Rupee falls to a record low against the dollar

Currency dealer, Mumbai Overseas investors have been pulling money out of Indian shares and debt on concerns over the economy.

Related Stories

The Indian rupee has hit a record low against the dollar despite recent efforts to prop-up the currency.

On Wednesday India's central bank put further restrictions on the amount of money that companies and individuals can send out of the country.

That had little impact and the rupee fell to 62.03 to the dollar, below its previous low of 61.80 hit on 6 August.

Overseas investors have been pulling money out of Indian shares and debt on concerns over the economy.

According to official data, international investors have withdrawn $11.58bn in shares and debt from India's markets since the beginning of June.

Inflation fears

India's economy had been growing at a fast clip, reaching annual growth of 9%.

In recent months, it has seen a sharp decline largely because of a slowdown in its manufacturing and services sectors.

"There is a complete lack of faith in the markets. There are fears that the RBI (Reserve Bank of India) measures may not help improve the rupee," said Param Sarma, chief executive with NSP Forex.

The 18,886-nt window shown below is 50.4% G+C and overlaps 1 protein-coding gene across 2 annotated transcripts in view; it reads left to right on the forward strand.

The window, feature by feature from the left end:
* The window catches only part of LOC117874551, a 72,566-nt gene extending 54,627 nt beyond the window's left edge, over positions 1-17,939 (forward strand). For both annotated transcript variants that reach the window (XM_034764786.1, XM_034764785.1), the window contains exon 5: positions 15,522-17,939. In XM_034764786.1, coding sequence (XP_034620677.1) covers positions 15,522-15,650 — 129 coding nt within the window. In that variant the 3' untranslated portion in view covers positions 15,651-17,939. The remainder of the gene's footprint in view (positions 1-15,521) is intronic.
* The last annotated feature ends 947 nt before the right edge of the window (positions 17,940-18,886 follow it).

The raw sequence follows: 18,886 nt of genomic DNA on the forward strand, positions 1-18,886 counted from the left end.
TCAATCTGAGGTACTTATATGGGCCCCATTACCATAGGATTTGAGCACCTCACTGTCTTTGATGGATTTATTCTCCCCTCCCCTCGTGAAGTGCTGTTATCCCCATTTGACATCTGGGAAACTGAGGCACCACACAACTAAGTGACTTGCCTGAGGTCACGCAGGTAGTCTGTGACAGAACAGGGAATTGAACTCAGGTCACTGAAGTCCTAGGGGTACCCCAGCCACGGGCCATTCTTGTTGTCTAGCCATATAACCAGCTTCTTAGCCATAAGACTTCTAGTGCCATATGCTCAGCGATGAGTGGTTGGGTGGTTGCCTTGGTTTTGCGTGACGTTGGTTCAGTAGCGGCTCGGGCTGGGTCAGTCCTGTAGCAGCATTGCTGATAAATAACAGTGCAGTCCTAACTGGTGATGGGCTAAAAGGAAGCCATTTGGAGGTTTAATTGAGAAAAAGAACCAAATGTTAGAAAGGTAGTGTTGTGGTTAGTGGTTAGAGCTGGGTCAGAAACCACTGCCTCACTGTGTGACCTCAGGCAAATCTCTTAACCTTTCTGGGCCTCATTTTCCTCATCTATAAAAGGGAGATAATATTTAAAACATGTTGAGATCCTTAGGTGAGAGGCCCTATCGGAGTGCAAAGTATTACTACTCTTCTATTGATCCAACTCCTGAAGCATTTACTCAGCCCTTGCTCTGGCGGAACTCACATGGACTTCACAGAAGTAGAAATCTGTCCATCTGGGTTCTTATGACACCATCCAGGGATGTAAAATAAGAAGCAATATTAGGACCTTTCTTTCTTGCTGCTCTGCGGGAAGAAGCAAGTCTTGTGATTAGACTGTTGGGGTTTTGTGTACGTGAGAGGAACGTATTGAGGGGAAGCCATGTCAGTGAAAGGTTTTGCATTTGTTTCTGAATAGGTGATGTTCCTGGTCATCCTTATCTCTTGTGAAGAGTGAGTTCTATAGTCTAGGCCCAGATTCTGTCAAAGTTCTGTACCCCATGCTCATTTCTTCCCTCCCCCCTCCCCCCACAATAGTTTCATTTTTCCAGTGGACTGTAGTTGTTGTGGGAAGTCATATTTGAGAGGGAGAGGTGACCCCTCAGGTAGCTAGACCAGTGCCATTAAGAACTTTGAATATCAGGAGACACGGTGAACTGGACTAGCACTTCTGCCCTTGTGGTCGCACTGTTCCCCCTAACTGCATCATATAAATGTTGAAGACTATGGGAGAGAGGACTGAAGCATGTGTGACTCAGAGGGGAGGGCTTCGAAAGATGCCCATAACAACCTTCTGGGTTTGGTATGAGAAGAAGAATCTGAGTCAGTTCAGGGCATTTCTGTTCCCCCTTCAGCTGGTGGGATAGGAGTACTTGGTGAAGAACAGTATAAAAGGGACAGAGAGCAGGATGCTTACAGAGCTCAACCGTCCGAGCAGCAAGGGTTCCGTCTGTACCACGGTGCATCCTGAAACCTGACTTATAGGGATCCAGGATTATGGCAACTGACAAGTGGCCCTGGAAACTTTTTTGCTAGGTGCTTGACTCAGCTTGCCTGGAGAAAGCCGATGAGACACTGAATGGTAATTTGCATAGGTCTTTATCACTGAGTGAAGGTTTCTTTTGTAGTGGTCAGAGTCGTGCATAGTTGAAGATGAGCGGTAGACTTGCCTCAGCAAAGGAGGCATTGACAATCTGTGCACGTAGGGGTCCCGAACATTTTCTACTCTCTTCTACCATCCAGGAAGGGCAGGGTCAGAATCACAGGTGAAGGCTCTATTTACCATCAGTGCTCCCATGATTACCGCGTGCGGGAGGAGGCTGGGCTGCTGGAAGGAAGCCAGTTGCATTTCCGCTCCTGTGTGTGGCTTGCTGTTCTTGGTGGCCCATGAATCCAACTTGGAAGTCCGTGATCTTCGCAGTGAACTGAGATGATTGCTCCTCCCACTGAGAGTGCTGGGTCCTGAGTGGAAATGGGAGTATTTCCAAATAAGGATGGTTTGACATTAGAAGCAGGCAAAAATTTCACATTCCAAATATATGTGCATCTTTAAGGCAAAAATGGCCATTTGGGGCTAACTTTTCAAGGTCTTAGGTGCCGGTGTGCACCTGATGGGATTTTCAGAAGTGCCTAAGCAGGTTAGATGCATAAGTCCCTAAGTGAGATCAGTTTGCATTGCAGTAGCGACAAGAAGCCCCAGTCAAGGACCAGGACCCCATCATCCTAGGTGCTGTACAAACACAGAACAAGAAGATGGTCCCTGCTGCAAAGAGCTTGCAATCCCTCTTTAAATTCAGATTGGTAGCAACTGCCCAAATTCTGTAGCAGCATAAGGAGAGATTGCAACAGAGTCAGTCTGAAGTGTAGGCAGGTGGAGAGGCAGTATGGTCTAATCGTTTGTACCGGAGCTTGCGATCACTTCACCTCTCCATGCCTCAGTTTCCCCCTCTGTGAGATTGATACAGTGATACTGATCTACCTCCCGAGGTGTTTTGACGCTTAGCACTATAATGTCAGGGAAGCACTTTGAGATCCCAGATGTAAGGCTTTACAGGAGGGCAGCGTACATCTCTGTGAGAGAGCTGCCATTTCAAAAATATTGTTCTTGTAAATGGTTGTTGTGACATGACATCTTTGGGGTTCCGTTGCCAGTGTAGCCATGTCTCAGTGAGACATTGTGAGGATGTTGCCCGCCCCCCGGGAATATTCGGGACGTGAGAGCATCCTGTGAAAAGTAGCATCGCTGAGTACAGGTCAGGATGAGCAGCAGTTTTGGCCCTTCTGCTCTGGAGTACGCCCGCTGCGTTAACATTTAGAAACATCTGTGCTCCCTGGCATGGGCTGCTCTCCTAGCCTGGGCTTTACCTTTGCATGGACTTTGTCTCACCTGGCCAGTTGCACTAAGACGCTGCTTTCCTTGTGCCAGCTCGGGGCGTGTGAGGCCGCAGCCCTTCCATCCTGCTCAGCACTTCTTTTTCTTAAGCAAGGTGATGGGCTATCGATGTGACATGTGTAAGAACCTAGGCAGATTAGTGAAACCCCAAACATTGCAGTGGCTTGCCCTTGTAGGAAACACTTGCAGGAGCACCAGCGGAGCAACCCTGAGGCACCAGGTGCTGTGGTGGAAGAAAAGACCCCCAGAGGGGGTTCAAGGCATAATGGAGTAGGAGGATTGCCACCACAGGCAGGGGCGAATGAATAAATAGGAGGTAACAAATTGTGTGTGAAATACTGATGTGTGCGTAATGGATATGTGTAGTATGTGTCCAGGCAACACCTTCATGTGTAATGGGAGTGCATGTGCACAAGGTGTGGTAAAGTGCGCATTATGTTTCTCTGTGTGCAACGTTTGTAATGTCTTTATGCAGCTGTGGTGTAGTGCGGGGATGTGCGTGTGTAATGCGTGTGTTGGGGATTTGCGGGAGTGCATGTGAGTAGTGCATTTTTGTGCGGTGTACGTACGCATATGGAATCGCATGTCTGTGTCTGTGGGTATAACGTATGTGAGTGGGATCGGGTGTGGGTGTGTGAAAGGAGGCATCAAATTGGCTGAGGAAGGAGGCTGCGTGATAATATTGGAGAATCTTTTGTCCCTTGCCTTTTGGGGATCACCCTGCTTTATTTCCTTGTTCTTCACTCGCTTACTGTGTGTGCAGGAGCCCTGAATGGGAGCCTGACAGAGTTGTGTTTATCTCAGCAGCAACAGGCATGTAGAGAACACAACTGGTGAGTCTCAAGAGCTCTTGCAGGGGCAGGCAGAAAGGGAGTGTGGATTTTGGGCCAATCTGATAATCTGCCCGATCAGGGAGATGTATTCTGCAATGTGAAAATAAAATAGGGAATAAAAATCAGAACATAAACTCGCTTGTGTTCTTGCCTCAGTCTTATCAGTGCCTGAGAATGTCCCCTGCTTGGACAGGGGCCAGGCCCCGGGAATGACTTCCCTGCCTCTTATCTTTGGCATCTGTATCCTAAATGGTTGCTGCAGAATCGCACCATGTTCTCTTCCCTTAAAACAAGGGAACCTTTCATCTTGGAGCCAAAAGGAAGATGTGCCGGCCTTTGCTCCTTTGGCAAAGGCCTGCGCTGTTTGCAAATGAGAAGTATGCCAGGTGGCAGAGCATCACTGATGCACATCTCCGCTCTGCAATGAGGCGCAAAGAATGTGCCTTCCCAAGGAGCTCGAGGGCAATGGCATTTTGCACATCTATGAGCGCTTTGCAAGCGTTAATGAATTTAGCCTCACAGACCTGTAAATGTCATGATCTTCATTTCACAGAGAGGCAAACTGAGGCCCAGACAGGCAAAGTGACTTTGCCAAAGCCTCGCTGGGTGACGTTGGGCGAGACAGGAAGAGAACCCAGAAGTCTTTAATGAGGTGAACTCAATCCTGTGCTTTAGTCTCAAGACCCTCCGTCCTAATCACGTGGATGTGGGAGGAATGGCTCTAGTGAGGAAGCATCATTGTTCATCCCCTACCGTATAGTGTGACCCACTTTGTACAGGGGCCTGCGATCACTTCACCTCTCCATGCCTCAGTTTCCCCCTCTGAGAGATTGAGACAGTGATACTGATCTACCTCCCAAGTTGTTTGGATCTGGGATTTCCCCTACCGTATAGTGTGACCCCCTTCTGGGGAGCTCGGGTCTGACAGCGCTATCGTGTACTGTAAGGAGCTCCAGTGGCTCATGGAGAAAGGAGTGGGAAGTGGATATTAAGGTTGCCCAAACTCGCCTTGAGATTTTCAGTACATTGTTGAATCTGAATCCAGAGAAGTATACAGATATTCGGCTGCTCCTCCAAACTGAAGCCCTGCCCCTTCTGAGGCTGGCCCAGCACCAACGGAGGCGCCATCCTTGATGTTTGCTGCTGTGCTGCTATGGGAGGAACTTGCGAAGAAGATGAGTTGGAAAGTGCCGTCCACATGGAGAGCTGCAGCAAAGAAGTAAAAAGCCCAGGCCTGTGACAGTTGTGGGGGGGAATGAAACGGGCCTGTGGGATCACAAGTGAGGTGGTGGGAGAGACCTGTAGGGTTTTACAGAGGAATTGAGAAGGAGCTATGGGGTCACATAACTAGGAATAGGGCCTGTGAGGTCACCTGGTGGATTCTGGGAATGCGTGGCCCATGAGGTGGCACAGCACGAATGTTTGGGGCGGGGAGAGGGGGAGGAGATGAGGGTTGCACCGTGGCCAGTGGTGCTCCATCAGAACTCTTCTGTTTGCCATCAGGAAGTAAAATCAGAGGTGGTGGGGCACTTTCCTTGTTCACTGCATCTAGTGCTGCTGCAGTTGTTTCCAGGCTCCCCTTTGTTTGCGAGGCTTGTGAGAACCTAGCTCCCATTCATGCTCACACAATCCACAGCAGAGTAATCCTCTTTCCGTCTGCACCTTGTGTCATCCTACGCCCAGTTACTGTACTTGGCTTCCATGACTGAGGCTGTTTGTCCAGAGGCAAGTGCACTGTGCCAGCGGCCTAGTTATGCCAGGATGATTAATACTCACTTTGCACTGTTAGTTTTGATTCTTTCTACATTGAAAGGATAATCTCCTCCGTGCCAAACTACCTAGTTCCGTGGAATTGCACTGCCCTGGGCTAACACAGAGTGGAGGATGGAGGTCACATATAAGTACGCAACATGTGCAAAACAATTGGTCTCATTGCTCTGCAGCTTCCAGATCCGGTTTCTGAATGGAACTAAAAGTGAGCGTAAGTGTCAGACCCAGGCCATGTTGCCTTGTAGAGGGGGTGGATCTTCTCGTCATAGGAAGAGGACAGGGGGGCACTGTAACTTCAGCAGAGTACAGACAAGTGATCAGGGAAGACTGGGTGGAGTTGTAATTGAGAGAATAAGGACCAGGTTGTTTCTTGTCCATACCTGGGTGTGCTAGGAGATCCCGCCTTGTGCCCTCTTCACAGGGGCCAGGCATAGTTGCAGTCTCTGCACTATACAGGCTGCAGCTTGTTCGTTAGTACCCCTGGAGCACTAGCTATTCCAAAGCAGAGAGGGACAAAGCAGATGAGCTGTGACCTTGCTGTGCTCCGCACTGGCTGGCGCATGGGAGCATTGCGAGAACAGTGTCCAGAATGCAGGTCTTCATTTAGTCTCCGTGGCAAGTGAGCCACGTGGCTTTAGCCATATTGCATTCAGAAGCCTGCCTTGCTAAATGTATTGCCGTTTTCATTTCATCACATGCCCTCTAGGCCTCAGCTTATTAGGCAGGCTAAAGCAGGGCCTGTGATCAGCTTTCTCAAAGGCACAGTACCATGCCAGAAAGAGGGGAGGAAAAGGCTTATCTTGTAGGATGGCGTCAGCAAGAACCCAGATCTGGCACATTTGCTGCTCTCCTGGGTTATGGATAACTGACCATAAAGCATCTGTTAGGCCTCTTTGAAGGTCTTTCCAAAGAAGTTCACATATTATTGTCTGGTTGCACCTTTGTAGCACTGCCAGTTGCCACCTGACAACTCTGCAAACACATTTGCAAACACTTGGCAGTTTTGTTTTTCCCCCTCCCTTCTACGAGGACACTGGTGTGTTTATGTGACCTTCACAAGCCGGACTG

Indian authorities are concerned that the weak rupee is stoking inflation.

The nation relies on imports of crude oil, chemicals and some foodstuffs, which are priced in dollars.

The weak rupee makes those more expensive, a cost that is eventually handed on to the consumer.

In July, India's main gauge of inflation, the Wholesale Price Index, was 5.79% higher than a year earlier, up from 4.86% in June.

More on This Story

Related Stories

The BBC is not responsible for the content of external Internet sites

More Business stories

RSS

Features

  • Witley Court in Worcestershire Abandoned mansions

    What happened to England's lost stately homes?


  • Tray of beer being carried10 Things

    Beer is less likely to slosh than coffee, and other nuggets


  • Spoon and buckwheatSoul food

    The grain that tells you a lot about Russia's state of mind


  • Woman readingWeekendish

    The best reads you need to catch up on


  • Salim Rashid SuriThe Singing Sailor

    The young Omani who became a prewar fusion music hit


BBC © 2014 The BBC is not responsible for the content of external sites. Read more.

This page is best viewed in an up-to-date web browser with style sheets (CSS) enabled. While you will be able to view the content of this page in your current browser, you will not be able to get the full visual experience. Please consider upgrading your browser software or enabling style sheets (CSS) if you are able to do so.